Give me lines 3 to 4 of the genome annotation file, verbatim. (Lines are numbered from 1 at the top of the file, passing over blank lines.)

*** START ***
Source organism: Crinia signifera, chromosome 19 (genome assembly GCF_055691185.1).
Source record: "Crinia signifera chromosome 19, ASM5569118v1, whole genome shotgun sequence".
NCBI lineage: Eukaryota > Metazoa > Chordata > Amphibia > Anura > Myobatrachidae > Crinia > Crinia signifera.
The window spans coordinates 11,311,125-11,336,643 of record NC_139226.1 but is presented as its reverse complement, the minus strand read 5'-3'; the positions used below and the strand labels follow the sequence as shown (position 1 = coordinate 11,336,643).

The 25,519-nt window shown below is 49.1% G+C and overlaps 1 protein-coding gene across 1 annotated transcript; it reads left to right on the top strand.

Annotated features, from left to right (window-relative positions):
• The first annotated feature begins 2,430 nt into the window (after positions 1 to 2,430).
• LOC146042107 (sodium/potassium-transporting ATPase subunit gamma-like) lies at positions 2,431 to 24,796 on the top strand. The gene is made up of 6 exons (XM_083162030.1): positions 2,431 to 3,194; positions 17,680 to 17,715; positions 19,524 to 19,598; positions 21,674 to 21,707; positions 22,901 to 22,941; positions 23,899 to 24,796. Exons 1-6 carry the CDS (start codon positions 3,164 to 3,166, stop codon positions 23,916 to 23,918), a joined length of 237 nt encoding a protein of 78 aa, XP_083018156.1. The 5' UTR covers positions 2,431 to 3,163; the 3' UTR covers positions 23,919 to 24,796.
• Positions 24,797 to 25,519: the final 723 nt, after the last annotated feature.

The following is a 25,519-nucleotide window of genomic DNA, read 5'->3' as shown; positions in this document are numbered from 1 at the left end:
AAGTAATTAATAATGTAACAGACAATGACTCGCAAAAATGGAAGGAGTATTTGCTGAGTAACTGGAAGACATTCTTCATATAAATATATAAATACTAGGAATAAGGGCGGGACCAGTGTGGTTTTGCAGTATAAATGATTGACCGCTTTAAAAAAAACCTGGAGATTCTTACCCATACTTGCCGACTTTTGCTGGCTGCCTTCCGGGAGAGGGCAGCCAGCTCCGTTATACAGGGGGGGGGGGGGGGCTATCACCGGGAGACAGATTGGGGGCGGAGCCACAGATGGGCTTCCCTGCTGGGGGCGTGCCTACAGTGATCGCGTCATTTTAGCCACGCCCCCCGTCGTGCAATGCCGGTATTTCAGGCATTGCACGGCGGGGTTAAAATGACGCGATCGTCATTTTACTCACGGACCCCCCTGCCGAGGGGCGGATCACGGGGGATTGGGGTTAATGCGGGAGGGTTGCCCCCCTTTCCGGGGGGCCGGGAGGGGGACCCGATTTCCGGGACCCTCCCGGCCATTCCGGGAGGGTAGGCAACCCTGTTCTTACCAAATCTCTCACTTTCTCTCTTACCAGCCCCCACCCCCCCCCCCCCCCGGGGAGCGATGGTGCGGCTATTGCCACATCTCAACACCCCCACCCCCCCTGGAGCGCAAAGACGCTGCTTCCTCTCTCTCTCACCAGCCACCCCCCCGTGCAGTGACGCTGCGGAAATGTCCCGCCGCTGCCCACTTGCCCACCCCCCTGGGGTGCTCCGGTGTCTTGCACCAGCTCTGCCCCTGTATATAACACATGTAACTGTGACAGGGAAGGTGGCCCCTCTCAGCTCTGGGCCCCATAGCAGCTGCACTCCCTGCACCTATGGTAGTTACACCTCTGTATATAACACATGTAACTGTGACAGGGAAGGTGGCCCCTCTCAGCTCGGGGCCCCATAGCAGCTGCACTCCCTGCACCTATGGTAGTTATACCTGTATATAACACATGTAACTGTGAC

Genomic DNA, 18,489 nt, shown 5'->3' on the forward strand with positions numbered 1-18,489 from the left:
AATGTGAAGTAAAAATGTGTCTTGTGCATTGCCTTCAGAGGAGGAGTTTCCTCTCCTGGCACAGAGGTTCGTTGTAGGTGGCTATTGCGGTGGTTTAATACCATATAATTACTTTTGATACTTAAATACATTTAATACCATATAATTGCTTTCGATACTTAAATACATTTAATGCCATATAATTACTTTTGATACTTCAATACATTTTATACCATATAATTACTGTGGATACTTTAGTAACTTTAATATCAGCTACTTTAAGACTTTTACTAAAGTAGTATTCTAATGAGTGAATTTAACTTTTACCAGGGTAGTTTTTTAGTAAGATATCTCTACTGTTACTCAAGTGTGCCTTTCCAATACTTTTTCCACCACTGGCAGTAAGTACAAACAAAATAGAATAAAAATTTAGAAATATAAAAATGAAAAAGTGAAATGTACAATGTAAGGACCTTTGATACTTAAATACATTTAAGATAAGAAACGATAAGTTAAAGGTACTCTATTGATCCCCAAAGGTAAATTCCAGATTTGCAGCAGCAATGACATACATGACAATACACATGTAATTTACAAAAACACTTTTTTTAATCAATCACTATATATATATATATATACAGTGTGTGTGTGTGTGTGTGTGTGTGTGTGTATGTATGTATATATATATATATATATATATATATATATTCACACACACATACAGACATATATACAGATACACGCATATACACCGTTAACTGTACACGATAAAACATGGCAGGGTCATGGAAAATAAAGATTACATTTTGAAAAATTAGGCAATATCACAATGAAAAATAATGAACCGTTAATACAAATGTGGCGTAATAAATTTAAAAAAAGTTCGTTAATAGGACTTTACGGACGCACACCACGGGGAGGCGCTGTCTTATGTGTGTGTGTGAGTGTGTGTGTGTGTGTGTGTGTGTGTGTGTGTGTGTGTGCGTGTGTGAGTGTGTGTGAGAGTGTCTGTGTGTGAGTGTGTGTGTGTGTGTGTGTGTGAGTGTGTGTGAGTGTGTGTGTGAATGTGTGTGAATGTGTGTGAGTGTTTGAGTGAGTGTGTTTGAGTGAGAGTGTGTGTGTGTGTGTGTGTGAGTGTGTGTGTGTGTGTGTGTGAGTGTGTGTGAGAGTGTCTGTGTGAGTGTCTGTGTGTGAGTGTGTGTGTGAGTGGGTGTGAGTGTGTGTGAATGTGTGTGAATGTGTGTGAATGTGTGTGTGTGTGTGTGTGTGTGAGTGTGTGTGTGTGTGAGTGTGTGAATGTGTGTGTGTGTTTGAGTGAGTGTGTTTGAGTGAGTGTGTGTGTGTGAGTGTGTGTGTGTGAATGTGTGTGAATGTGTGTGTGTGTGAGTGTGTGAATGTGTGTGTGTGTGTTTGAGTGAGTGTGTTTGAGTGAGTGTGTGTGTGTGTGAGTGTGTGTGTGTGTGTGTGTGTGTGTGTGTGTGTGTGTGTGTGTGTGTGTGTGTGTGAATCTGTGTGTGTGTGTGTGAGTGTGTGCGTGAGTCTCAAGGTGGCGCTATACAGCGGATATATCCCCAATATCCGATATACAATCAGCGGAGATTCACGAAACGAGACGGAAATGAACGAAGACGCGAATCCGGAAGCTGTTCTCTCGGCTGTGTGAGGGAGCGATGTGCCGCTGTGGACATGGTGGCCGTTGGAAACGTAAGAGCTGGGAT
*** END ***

NCBI lineage: Eukaryota > Metazoa > Chordata > Amphibia > Anura > Myobatrachidae > Crinia > Crinia signifera.
The window spans coordinates 11,311,125-11,336,643 of record NC_139226.1 but is presented as its reverse complement, the minus strand read 5'-3'; the positions used below and the strand labels follow the sequence as shown (position 1 = coordinate 11,336,643).